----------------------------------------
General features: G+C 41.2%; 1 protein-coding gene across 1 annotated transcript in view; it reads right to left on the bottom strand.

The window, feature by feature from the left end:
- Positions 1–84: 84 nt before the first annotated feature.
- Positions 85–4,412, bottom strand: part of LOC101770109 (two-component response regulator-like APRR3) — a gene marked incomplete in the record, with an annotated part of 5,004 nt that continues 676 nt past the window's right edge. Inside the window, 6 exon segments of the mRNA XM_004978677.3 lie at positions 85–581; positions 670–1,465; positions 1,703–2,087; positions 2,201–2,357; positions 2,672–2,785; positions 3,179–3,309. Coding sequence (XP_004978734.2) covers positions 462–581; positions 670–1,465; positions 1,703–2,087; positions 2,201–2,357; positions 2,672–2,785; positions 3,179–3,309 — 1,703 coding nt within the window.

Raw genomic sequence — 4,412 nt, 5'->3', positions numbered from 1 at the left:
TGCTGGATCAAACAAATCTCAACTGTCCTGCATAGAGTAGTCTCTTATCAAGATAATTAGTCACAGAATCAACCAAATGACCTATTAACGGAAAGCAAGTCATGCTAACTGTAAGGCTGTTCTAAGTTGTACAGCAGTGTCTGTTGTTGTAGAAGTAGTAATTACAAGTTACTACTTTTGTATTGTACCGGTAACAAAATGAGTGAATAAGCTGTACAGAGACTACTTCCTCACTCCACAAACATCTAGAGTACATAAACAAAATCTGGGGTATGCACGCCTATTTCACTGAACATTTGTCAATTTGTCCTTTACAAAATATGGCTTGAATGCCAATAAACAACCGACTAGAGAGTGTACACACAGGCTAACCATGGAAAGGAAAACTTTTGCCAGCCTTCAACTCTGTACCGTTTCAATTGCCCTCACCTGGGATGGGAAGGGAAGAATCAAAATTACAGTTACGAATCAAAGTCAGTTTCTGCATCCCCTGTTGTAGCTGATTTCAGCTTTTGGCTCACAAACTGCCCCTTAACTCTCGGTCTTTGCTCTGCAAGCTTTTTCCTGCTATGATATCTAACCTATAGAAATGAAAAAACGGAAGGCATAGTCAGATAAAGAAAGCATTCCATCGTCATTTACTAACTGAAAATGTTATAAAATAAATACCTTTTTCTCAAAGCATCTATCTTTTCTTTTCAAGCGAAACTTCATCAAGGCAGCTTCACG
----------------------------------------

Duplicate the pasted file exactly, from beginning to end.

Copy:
General features: G+C 41.2%; 1 protein-coding gene across 1 annotated transcript in view; it reads right to left on the bottom strand.

The window, feature by feature from the left end:
- Positions 1–84: 84 nt before the first annotated feature.
- Positions 85–4,412, bottom strand: part of LOC101770109 (two-component response regulator-like APRR3) — a gene marked incomplete in the record, with an annotated part of 5,004 nt that continues 676 nt past the window's right edge. Inside the window, 6 exon segments of the mRNA XM_004978677.3 lie at positions 85–581; positions 670–1,465; positions 1,703–2,087; positions 2,201–2,357; positions 2,672–2,785; positions 3,179–3,309. Coding sequence (XP_004978734.2) covers positions 462–581; positions 670–1,465; positions 1,703–2,087; positions 2,201–2,357; positions 2,672–2,785; positions 3,179–3,309 — 1,703 coding nt within the window.

Raw genomic sequence — 4,412 nt, 5'->3', positions numbered from 1 at the left:
TGCTGGATCAAACAAATCTCAACTGTCCTGCATAGAGTAGTCTCTTATCAAGATAATTAGTCACAGAATCAACCAAATGACCTATTAACGGAAAGCAAGTCATGCTAACTGTAAGGCTGTTCTAAGTTGTACAGCAGTGTCTGTTGTTGTAGAAGTAGTAATTACAAGTTACTACTTTTGTATTGTACCGGTAACAAAATGAGTGAATAAGCTGTACAGAGACTACTTCCTCACTCCACAAACATCTAGAGTACATAAACAAAATCTGGGGTATGCACGCCTATTTCACTGAACATTTGTCAATTTGTCCTTTACAAAATATGGCTTGAATGCCAATAAACAACCGACTAGAGAGTGTACACACAGGCTAACCATGGAAAGGAAAACTTTTGCCAGCCTTCAACTCTGTACCGTTTCAATTGCCCTCACCTGGGATGGGAAGGGAAGAATCAAAATTACAGTTACGAATCAAAGTCAGTTTCTGCATCCCCTGTTGTAGCTGATTTCAGCTTTTGGCTCACAAACTGCCCCTTAACTCTCGGTCTTTGCTCTGCAAGCTTTTTCCTGCTATGATATCTAACCTATAGAAATGAAAAAACGGAAGGCATAGTCAGATAAAGAAAGCATTCCATCGTCATTTACTAACTGAAAATGTTATAAAATAAATACCTTTTTCTCAAAGCATCTATCTTTTCTTTTCAAGCGAAACTTCATCAAGGCAGCTTCACG